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    Kitchen downtown-grill-ElectricHibachi

    Published on October 24th, 2015 | by Greg

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    Cooking With(out) Fire: The Downtown Grill Electric Hibachi

    It’s sadly past grilling season in New York City- too much wind and cold temperatures make it tough to enjoy standing outside and fixing dinner. Even as the last month or so has alternated from autumn to summer and back again, we’ve been taken every advantage of opportunities to fire up the barbecue. Actually, let us rephrase: there was no fire involved and we’ll be able to keep it going year-round even when it snows. No lid required.

    That’s because the Downtown Grill Electric Hibachi can be used indoors or outdoors, relying on electricity instead of messy briquettes or heavy propane. And in some ways, it’s better than your traditional grill- it can reach temperatures up to 700 degrees, hotter than most gas grills can reach. They make some big claims- for instance, that ”from now on, the world’s best grill plugs into a 120 V outlet”. And without needing to worry about open flames, you can grill on your balcony, in your yard, or just about anywhere that an extension cord can reach.

    Part of the trick is a patented heat transfer technology called ThermoCeramix, which helps keep the heating element in direct contact with your meat or vegetables. And unlike other electric cooking methods- like induction- you still end up with authentic scorch or grill marks. It’s still surprisingly even heating though, due in part to the compact size, which means less hassle trying to find the sweet spot or moving your steaks around to keep the timing right. And it also means less wasted electricity- though it does draw a lot of power when first warming up, enough that we’d recommend watching where you plug it in. There is still plenty of space for several burgers or pork chops at a time.

    Controls are simple- there is an on/off switch and a temperature dial, though there aren’t actual temps and so does require a bit of experimentation. In just a few minutes, you can have perfectly seared steaks. There is a catch to all of this- smoke. The reason why most grills are used outside is due to smoke, and it’s hard to avoid with the Downtown Grill. If you have enough ventilation or a decent hood, then it’s certainly possible to pull it off inside. But you’ll still have to clean it up, which was the only other downside (certainly not unique to this grill, as cleanup is often problematic despite drip trays). Overall, count us impressed with the Electric Hibachi- it gets crazy hot pretty quickly, with all the sizzle that you’re looking for. The Downtown Grill is expensive but worth it, available now online and in stores for around $450!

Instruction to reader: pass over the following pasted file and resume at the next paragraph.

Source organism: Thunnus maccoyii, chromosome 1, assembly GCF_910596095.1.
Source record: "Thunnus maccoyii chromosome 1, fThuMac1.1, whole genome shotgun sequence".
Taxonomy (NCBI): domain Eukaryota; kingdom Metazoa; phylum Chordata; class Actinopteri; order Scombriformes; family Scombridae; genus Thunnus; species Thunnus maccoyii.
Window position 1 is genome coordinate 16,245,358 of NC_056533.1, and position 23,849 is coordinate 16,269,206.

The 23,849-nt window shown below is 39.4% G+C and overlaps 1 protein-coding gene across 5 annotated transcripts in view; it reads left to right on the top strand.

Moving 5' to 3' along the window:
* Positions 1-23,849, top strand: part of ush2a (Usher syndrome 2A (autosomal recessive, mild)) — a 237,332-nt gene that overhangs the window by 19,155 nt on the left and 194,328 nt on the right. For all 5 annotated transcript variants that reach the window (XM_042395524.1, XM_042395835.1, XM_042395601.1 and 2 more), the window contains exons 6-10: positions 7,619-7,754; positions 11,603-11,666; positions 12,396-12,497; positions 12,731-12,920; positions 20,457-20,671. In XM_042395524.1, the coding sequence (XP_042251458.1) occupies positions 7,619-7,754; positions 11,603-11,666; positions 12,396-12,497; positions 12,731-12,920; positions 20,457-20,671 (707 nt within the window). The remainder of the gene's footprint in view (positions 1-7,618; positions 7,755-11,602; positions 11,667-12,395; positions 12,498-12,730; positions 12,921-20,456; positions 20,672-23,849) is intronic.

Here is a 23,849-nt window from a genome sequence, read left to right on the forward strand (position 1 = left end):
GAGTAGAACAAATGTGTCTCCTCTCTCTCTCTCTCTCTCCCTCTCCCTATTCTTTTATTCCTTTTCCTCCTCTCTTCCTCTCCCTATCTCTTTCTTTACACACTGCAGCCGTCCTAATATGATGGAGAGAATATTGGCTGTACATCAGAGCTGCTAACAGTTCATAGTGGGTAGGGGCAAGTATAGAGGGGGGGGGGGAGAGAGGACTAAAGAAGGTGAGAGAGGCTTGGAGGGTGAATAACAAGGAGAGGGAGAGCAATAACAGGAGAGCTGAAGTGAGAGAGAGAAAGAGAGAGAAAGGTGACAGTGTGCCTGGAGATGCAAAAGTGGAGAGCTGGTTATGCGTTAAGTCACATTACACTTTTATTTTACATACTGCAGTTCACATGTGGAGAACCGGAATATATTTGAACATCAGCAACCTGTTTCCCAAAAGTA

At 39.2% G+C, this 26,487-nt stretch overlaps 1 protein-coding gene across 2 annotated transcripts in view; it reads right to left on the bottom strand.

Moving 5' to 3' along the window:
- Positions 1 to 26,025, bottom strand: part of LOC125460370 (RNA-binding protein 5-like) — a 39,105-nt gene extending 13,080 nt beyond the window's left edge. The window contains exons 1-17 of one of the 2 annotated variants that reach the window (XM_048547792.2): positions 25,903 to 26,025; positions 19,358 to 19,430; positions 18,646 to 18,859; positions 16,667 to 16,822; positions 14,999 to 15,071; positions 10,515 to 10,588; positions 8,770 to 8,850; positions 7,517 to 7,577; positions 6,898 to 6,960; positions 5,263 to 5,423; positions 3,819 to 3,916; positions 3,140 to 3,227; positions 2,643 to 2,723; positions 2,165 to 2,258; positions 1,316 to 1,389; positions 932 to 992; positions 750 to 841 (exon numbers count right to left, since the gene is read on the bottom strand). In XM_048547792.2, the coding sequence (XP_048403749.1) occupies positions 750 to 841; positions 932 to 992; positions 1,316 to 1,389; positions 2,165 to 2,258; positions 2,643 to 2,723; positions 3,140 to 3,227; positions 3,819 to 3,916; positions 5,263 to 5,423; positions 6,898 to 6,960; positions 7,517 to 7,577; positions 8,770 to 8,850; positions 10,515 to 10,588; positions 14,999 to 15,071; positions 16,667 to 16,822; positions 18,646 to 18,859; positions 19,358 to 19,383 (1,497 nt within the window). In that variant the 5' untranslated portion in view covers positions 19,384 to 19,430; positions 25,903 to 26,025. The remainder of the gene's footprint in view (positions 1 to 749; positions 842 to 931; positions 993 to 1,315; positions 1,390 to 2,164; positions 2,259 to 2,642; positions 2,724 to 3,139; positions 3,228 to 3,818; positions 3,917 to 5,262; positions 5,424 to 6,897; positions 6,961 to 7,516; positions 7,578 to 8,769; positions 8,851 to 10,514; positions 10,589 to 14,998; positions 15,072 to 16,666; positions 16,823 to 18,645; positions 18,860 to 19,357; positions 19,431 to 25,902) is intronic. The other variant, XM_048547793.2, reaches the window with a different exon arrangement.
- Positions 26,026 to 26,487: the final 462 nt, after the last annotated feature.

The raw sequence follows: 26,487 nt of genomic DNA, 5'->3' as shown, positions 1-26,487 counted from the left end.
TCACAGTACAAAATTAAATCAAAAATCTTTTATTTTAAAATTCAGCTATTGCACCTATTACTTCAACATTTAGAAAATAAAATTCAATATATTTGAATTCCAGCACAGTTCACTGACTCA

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    About the Author

    Greg dreamed up the idea for the Truly Network while living in Hawaii, which began with a single site called TrulyObscure. In 2010, when advertisers and readers were requesting coverage beyond the scope of that site, TrulyNet was launched, reaching a broader audience over a variety of niche sites. Formerly the head technology correspondent for the Des Moines Register at age 16, he has since lived and worked in five states and two countries, helping a list of organizations and companies that includes the United States Census Bureau, TripAdvisor, Events Photo Group, Berlitz, and Computer Geeks. He also served as the Content Strategy Manager for HearPlanet, a multi-platform app that has reached over a million users and has been featured in the New York Times, Hemispheres Magazine, National Geographic Adventure, Fox Business News, PC Magazine, and even Apple’s own iPhone ads. Greg has written as a restaurant critic and feature journalist for a number of national and international publications, including City Weekend Magazine, Red Egg Magazine, the Newton Daily News, Capital Change Magazine, and an arm of China Daily, Beijing Weekend. In addition, he has served as a consulting editor for the Foreign Language Press of Beijing, as well as a writer and editor for the George Washington University Hatchet, the school newspaper of his alma mater. Originally from Iowa, Greg is currently living in the West Village of Manhattan.



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